• A headache which develops after a cough, exertion, strain or a sudden movement
  • A headache which has just begun if you are aged 50 years and over,

Causes of Migraines

The exact cause of a migraine is unknown but it is has been shown that genetics and environmental factors play an important role. It is thought that imbalances in chemicals in the brain including serotonin result in migraines.

During migraine attacks, the membranes enclosing the brain excrete several chemicals which results in the migraine pain being felt. Calcitonin gene-related peptide (CGRP) is one of the leading chemical transmitters which plays an integral role in the development of migraines.

Migraine Triggers

There are many migraine triggers:

  • It is easier for migraines to occur due to hormonal changes in women. Changes in levels of estrogen can trigger headaches in many women. Women who have a history of migraines can experience headaches before or during menstruation when estrogen levels drop. Pregnancy or menopause can cause the onset of migraines or change the symptoms of existing migraine attacks.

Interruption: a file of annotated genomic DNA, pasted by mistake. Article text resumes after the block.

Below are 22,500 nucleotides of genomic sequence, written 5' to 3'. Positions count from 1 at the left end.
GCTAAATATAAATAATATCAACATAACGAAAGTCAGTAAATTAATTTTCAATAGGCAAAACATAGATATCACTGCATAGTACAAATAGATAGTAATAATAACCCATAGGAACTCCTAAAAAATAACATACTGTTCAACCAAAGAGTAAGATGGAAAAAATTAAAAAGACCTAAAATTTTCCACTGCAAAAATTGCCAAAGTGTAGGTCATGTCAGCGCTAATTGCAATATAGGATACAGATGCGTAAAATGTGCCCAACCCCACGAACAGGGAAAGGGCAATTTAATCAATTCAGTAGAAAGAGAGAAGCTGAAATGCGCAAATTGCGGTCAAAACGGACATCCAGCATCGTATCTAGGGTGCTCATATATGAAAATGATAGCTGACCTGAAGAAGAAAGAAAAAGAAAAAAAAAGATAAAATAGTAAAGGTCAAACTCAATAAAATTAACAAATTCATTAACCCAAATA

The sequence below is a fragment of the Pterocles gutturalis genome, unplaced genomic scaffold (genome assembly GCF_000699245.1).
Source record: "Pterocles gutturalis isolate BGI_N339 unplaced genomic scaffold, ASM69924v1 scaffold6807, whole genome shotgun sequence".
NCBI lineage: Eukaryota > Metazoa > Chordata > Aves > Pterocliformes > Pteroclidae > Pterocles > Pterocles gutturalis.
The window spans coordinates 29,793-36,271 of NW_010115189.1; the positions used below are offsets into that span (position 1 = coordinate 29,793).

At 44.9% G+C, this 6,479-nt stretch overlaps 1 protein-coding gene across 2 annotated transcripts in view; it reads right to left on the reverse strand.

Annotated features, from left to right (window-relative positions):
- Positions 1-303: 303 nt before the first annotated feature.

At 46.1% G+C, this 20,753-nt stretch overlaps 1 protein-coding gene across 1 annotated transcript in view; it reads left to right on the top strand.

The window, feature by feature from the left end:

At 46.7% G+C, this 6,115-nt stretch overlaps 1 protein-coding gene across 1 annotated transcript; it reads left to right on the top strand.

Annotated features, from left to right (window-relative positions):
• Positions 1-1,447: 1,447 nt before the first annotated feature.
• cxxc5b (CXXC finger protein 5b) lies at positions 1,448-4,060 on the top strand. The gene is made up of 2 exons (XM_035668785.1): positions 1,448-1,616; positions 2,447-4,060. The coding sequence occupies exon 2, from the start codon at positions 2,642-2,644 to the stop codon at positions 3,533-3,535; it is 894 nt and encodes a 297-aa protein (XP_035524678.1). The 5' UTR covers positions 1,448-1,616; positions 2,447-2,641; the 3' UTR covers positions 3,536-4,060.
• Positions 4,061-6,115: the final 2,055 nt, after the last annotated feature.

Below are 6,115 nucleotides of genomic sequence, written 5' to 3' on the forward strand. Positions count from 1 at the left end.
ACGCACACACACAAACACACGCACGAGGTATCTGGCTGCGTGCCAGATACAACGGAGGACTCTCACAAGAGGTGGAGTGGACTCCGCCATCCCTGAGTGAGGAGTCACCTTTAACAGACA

• Hormonal treatment medication including oral contraceptives (birth control pills) and hormone replacement treatment can cause an escalation in headaches.
  • Some food including aged cheese, salty and processed goods can trigger migraine. It is known that sweeteners including aspartame which is found in many foods and the preservative monosodium glutamate can trigger migraine.
  • A change in eating habits such as skipping meals or overeating can trigger migraine.
  • Beverages, especially alcohol, wine and drinks that are high in caffeine can trigger a migraine.
  • Stress plays a significant role in triggering migraines. Stress related issues at work or at home can cause frequent migraine.
  • Loud noises, bright lights or sunlight can trigger a migraine. Some smells and aromas for example, perfume, paint thinner, and cigarette smoke can act as a triggers also.